Week of 10.2.09
Five Things That Consume More Than 50% of Your Income
In these recessionary times, financial tips are flowing fast and furious about how to save money and stick to a budget. Facing a sea of information many people are asking, "Where do I start?" For most of us, five areas of spending will consume over 50% of the money we earn during our lifetime, so that's the best place to begin. The five areas are: Home, Car, Kids, Education, and Retirement. Here's what you need to know about each:
by Manisha Thakor
1. Don't bite off more HOME than you can chew. How much house can you comfortably afford? For most people the answer is a house with a purchase price of no more than 3 times their annual household income. That's because the cost of a home includes much more than the monthly mortgage payment; there's also property tax, insurance, upkeep, etc. Typically these costs run 2% to 3% of the price of your home each year. Assuming a 20% down payment, a 30-year fixed rate mortgage, and interest rates in the 5%-6% rate, the 3 times your income rule of thumb will translate into total housing costs of roughly 30% of your gross income.
2. Don't let your CAR drive you to the poor house. The same logic that applies to your home applies to your car. Most people can comfortably afford a car that is one-third of their annual income. If you make $60,000 you can comfortably afford a car that costs $20,000. A car has many other costs beyond the monthly payment. There's insurance, gas, parking, maintenance, etc. If you follow this rule of thumb, your total transportation costs should be 10% or less of your gross income.
3. Don't let your KIDS kick you in the wallet. Kids are expensive. The Department of Agriculture estimates it will cost $220,000 to raise a child born in 2008 to age 18. And that figure is before you add in the cost of college! Deciding to be a parent is a major financial obligation. Don't make it worse by over-indulging your love bundles.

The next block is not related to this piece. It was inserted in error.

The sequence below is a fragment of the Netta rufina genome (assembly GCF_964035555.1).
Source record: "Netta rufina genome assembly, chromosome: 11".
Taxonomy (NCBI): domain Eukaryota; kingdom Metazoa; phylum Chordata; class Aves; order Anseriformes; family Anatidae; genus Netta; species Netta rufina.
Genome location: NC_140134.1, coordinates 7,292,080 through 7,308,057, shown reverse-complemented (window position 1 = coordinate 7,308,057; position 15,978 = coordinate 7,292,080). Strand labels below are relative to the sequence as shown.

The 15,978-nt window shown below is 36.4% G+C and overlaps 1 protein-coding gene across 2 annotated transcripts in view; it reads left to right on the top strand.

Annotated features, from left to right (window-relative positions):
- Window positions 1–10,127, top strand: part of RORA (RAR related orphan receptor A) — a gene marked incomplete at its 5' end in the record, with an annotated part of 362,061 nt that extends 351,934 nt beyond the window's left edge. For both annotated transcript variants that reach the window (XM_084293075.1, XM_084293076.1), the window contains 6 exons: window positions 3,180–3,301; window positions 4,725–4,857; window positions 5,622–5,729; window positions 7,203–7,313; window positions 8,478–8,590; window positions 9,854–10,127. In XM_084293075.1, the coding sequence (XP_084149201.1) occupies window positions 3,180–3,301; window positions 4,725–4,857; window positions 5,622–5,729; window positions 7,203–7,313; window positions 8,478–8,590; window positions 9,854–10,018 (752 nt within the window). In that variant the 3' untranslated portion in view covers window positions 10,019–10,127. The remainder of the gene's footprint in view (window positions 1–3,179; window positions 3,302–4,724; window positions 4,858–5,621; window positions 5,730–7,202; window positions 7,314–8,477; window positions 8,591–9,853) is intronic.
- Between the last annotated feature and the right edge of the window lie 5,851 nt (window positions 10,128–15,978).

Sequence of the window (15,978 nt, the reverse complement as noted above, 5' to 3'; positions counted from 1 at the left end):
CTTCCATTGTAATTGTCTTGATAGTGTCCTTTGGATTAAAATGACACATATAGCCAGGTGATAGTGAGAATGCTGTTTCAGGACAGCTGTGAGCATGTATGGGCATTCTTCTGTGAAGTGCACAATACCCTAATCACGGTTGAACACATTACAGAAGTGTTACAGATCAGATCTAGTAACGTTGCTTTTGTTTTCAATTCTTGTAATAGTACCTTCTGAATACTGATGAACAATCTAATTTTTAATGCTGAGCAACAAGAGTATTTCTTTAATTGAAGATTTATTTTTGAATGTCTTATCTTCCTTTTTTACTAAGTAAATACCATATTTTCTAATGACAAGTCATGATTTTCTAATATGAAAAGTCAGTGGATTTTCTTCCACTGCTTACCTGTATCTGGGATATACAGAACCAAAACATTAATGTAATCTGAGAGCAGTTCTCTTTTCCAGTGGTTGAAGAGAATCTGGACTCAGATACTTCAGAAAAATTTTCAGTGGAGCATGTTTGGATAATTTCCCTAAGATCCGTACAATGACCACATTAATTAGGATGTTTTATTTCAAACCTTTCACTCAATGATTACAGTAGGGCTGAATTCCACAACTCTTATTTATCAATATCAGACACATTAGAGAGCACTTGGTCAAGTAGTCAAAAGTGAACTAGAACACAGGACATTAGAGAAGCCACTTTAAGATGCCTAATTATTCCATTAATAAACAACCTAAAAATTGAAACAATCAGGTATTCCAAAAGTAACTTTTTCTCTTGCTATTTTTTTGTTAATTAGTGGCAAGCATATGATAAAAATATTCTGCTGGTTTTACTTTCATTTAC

4. Don't forget to ask "How high is too high for higher EDUCATION?" It used to be good debt was defined as mortgage and student loan debt and bad debt was everything else. Not any more. We've now learned that too much of a good thing can indeed be bad. Rough rule of thumb, don't take on more in total education debt than you think you are going to earn on average annually during your first 10 years after graduating (from either college or graduate school). If you think you'll make $50,000 a year, don't take out more than $50,000 in loans. If it takes you more than 10 years of paying 10% of your income a year in student loan repayments, it's going to be tough to meet your other financial obligations.
5. Don't underestimate the need to feed your RETIREMENT nest egg. How much will you need to retire? A simple rule of thumb is to multiply your current income by 25. So if you make $50,000 a year and want to maintain that standard of living in retirement, you'll need a nest egg of at least $1,250,000. Understanding as early on in your working life as you can what "your number" is will help you see how important it is to plan for this savings goal.
Note: The answers provided by Manisha Thakor represent solely her opinion and do not represent the opinion of NOW or its producers, who bear no responsibility for them. These answers do not necessarily reflect knowledge on Thakor's part of all factors relevant either to the circumstances of the questioner, or to circumstances experienced by others in their own situations. You therefore should consult with, and solely rely on, your own professional advisors before making any material financial or legal decision rather than on the answers provided here.
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